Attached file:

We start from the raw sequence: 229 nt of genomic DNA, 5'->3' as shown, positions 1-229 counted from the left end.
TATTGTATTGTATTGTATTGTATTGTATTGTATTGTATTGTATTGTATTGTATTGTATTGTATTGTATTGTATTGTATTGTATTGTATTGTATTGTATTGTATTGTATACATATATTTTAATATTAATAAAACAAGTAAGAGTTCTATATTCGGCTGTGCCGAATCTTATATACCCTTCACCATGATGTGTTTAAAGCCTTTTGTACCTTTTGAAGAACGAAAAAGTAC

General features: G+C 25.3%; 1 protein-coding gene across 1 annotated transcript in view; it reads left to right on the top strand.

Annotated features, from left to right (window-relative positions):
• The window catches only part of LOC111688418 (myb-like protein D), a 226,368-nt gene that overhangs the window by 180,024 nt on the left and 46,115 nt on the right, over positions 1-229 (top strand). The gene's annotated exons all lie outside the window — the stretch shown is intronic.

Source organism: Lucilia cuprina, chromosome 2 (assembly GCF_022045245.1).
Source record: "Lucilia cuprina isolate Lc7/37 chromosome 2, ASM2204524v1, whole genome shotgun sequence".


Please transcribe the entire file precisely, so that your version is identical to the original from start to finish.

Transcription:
We start from the raw sequence: 229 nt of genomic DNA, 5'->3' as shown, positions 1-229 counted from the left end.
TATTGTATTGTATTGTATTGTATTGTATTGTATTGTATTGTATTGTATTGTATTGTATTGTATTGTATTGTATTGTATTGTATTGTATTGTATTGTATTGTATTGTATACATATATTTTAATATTAATAAAACAAGTAAGAGTTCTATATTCGGCTGTGCCGAATCTTATATACCCTTCACCATGATGTGTTTAAAGCCTTTTGTACCTTTTGAAGAACGAAAAAGTAC

General features: G+C 25.3%; 1 protein-coding gene across 1 annotated transcript in view; it reads left to right on the top strand.

Annotated features, from left to right (window-relative positions):
• The window catches only part of LOC111688418 (myb-like protein D), a 226,368-nt gene that overhangs the window by 180,024 nt on the left and 46,115 nt on the right, over positions 1-229 (top strand). The gene's annotated exons all lie outside the window — the stretch shown is intronic.

Source organism: Lucilia cuprina, chromosome 2 (assembly GCF_022045245.1).
Source record: "Lucilia cuprina isolate Lc7/37 chromosome 2, ASM2204524v1, whole genome shotgun sequence".